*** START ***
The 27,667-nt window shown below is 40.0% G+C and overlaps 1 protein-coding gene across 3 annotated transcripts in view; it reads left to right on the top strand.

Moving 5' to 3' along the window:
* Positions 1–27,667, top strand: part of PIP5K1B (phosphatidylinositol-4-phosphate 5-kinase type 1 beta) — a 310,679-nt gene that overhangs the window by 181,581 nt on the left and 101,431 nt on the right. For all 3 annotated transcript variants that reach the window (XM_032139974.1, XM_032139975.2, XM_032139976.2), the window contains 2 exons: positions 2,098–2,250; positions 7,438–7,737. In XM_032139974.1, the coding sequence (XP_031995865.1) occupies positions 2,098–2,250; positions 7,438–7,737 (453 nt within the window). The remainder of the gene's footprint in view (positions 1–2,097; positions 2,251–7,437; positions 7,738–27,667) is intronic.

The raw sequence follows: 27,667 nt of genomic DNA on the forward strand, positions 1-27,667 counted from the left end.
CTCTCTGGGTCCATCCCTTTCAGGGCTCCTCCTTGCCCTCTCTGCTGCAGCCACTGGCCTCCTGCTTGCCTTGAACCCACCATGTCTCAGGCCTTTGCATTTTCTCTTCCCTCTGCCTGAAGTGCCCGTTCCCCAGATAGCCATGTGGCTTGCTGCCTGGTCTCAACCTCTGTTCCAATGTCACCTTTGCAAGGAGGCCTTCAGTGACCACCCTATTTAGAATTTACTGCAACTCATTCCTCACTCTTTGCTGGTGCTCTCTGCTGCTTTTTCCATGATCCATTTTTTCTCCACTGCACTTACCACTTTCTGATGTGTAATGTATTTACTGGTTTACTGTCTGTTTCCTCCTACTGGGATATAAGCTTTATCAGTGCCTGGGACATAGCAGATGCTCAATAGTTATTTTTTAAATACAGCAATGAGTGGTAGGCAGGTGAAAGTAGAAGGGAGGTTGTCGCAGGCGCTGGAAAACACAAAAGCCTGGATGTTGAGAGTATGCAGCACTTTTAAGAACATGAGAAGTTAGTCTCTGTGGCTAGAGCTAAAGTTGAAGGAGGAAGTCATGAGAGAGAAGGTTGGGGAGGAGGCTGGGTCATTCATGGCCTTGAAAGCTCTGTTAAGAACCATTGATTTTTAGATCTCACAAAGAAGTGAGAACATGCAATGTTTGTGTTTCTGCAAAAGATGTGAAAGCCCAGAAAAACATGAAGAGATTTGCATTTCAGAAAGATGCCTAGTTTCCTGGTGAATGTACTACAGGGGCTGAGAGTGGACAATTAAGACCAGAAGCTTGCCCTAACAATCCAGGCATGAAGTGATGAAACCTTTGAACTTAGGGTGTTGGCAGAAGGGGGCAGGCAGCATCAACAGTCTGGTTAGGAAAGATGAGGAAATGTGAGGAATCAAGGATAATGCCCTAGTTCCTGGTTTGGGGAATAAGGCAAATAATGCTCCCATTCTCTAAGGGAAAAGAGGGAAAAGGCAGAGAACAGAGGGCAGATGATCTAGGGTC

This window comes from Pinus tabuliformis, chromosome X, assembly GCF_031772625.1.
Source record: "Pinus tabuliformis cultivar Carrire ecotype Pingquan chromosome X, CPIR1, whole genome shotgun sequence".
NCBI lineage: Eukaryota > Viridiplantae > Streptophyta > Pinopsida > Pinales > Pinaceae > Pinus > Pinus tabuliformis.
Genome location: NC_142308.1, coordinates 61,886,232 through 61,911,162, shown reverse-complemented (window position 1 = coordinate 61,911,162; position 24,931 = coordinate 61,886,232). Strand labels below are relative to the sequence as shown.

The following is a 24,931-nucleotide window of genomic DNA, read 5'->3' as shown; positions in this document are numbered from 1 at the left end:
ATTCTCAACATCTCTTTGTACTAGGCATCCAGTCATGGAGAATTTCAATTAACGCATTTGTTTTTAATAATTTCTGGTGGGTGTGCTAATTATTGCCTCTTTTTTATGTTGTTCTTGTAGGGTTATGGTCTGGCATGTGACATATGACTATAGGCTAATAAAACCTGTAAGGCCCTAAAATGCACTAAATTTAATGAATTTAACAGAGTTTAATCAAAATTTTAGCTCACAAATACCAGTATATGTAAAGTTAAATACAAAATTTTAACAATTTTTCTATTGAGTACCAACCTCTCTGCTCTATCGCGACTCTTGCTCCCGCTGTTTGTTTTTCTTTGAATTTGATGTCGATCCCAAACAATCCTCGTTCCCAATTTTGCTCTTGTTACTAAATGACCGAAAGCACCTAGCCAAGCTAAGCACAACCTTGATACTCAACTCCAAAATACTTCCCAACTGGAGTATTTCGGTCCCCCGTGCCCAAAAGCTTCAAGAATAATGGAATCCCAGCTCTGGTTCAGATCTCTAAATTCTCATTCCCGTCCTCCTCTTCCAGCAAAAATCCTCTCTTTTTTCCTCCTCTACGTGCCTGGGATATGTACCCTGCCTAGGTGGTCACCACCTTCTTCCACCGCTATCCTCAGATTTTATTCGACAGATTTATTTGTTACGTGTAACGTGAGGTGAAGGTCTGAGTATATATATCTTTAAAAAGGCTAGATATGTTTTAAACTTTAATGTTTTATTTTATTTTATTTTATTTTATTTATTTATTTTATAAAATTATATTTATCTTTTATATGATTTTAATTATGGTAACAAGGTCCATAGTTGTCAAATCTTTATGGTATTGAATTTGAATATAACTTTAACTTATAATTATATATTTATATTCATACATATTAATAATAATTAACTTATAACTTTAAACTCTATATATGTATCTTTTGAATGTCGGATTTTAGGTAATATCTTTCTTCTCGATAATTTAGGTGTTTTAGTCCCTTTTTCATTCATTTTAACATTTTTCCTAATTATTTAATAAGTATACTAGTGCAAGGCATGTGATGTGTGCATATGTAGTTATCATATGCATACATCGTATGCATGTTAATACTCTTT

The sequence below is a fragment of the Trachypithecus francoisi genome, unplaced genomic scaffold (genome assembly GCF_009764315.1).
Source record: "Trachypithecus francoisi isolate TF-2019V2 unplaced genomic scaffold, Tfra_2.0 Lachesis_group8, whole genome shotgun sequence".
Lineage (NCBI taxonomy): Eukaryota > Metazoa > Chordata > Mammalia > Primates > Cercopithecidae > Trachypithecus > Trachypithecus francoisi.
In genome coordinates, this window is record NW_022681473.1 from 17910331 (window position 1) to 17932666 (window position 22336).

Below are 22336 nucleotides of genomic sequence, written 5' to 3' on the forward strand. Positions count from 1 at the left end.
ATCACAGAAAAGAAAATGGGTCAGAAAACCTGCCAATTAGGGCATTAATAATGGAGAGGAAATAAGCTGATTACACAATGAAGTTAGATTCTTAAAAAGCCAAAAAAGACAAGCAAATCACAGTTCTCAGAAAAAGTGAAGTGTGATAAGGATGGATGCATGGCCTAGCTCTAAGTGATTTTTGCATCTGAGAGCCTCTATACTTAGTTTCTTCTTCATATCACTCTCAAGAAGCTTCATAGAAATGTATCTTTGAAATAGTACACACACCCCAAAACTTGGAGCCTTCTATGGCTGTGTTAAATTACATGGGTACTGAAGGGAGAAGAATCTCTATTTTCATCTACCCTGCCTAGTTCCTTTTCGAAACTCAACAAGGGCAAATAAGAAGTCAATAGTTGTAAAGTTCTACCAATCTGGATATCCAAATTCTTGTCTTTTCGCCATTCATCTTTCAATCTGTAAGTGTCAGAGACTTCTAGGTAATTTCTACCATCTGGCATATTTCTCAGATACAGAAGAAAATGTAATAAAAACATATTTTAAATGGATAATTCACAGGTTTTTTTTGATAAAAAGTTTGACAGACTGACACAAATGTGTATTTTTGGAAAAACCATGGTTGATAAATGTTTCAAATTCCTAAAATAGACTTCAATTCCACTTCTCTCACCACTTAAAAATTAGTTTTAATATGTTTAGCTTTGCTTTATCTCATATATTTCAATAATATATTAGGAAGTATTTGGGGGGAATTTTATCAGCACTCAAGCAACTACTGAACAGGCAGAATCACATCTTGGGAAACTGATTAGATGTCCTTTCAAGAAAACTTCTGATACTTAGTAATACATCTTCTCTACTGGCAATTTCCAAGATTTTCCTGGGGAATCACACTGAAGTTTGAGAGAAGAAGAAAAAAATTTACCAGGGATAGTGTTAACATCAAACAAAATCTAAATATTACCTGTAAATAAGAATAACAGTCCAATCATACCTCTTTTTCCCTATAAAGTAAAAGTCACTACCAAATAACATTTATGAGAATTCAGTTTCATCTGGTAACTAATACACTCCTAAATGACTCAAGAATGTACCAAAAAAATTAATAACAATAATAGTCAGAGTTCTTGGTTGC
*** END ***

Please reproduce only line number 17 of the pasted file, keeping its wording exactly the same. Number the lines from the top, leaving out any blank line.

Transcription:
ATCACAGAAAAGAAAATGGGTCAGAAAACCTGCCAATTAGGGCATTAATAATGGAGAGGAAATAAGCTGATTACACAATGAAGTTAGATTCTTAAAAAGCCAAAAAAGACAAGCAAATCACAGTTCTCAGAAAAAGTGAAGTGTGATAAGGATGGATGCATGGCCTAGCTCTAAGTGATTTTTGCATCTGAGAGCCTCTATACTTAGTTTCTTCTTCATATCACTCTCAAGAAGCTTCATAGAAATGTATCTTTGAAATAGTACACACACCCCAAAACTTGGAGCCTTCTATGGCTGTGTTAAATTACATGGGTACTGAAGGGAGAAGAATCTCTATTTTCATCTACCCTGCCTAGTTCCTTTTCGAAACTCAACAAGGGCAAATAAGAAGTCAATAGTTGTAAAGTTCTACCAATCTGGATATCCAAATTCTTGTCTTTTCGCCATTCATCTTTCAATCTGTAAGTGTCAGAGACTTCTAGGTAATTTCTACCATCTGGCATATTTCTCAGATACAGAAGAAAATGTAATAAAAACATATTTTAAATGGATAATTCACAGGTTTTTTTTGATAAAAAGTTTGACAGACTGACACAAATGTGTATTTTTGGAAAAACCATGGTTGATAAATGTTTCAAATTCCTAAAATAGACTTCAATTCCACTTCTCTCACCACTTAAAAATTAGTTTTAATATGTTTAGCTTTGCTTTATCTCATATATTTCAATAATATATTAGGAAGTATTTGGGGGGAATTTTATCAGCACTCAAGCAACTACTGAACAGGCAGAATCACATCTTGGGAAACTGATTAGATGTCCTTTCAAGAAAACTTCTGATACTTAGTAATACATCTTCTCTACTGGCAATTTCCAAGATTTTCCTGGGGAATCACACTGAAGTTTGAGAGAAGAAGAAAAAAATTTACCAGGGATAGTGTTAACATCAAACAAAATCTAAATATTACCTGTAAATAAGAATAACAGTCCAATCATACCTCTTTTTCCCTATAAAGTAAAAGTCACTACCAAATAACATTTATGAGAATTCAGTTTCATCTGGTAACTAATACACTCCTAAATGACTCAAGAATGTACCAAAAAAATTAATAACAATAATAGTCAGAGTTCTTGGTTGC